I have been completely taken in by a new-to-me author. In the spring I won a copy of the book The Silver Bowl by Diane Stanley.  Due to school and family I was unable to read it until just now. How sorry I am that I waited. Here’s the synopsis:

Unwanted at home, Molly goes to work for the king of Westria as a humble scullery maid. She arrives at the castle with no education, no manners, and a very disturbing secret: She sees visions, and those visions always come true.

One day, while she’s working in the king’s great hall, young Prince Alaric passes by. Molly finds him unbearably handsome—but also unbearably rude. But what does it really matter? She’ll probably never see him again.

In time Molly is promoted to polishing silver and is given a priceless royal treasure to work on: the king’s great ceremonial hand basin. But there’s something odd about it. The silver warms to her touch, a voice commands her to watch and listen, and then the visions appear. They tell the story of a dreaded curse that has stalked the royal family for years. There have already been deaths; soon there will be more.

As tragedy after tragedy strikes the royal family, Molly can’t help but wonder: Will the beautiful Alaric be next? Together with her friends Tobias and Winifred, Molly must protect the prince and destroy the curse. Could a less likely champion be found to save the kingdom of Westria?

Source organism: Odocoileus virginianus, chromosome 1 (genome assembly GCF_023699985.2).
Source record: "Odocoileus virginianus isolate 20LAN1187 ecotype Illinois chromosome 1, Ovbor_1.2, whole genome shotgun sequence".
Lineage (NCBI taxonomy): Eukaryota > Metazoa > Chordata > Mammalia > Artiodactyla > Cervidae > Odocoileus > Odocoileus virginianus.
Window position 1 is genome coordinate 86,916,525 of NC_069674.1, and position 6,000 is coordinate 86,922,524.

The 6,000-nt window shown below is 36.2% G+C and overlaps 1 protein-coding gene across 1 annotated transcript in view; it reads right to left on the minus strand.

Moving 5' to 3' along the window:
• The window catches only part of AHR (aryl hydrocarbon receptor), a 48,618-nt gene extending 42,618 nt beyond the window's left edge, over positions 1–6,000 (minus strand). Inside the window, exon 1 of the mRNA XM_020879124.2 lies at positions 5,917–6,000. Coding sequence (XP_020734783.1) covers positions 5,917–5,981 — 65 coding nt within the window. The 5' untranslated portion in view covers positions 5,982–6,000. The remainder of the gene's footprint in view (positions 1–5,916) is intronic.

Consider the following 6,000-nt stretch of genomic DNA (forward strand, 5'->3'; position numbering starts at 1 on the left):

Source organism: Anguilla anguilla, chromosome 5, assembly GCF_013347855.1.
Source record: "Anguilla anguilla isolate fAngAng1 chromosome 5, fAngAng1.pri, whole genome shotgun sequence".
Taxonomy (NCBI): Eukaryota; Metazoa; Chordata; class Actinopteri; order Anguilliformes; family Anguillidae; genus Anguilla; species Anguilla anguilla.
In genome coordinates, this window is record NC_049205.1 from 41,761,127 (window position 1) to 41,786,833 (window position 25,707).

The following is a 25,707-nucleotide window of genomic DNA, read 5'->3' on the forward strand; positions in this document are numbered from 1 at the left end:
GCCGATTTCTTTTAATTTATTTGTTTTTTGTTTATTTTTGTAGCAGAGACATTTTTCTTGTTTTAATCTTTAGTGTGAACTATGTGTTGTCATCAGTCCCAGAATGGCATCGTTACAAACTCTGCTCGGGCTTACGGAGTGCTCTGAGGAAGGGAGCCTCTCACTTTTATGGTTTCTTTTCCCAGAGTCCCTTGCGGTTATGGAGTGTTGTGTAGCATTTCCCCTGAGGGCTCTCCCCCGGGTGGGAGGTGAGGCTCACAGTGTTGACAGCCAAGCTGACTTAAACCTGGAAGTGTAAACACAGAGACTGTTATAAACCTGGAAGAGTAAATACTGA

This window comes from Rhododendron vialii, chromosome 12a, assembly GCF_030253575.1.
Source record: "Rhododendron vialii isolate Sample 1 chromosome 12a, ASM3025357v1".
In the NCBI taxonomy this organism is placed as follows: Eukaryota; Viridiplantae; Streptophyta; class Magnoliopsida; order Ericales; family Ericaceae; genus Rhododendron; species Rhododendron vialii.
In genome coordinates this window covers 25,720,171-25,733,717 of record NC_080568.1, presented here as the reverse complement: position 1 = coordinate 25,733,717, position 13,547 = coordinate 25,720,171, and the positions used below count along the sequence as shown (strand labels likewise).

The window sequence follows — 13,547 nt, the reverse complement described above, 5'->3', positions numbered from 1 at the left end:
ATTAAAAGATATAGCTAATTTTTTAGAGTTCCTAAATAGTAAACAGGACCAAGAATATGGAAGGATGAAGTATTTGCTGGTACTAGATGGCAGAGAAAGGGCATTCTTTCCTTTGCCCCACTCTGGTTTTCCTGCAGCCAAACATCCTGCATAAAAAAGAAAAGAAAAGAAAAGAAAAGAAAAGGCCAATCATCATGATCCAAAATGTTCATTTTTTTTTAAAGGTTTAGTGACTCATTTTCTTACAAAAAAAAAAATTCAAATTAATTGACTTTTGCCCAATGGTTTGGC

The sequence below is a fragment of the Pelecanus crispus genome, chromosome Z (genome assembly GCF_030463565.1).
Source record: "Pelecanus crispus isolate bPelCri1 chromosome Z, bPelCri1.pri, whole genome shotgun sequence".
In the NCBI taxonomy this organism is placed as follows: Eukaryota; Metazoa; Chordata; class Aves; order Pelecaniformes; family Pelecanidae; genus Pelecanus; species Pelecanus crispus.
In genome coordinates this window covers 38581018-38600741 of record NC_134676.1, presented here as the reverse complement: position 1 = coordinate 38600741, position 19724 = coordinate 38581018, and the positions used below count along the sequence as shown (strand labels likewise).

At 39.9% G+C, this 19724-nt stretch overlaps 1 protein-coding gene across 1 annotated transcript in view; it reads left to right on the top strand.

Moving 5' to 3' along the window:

With my favourite genre being historical fiction, I was thrilled to find a book for late elementary and middle school readers that showed promise. My daughter, who is twelve, read the book shortly after it arrived and enjoyed it – quite a feat as it is very different from the wizard books she loves.

The Silver Bowl is set in medieval/renaissance Europe where kings rule and kingdoms struggle to maintain peace.  Molly and Tobias are believable and refreshing in their use of common sense and thinking things through before acting. They are smart, clever and compassionate. The plot is so well paced that the reader is carried along in the adventure, given time to breathe, make a prediction, and then start running once again to keep up with the action. What I enjoyed most was the unpredictability of the storyline. There was nothing formulaic about this adventure and there were a couple of points where I was caught off guard. Well done!

This book will find a home on my classroom bookshelf and I can see it becoming a favourite read-aloud to children for years to come. I am eager to read the many more books by Diane Stanley and implementing them into the curriculum and study of the many artists and historical figures she has brought to life. The next adventure with Molly and Tobias in The Cup and The Crown is coming Fall 2012. Stay tuned.

I give this book 5 stars out of 5.

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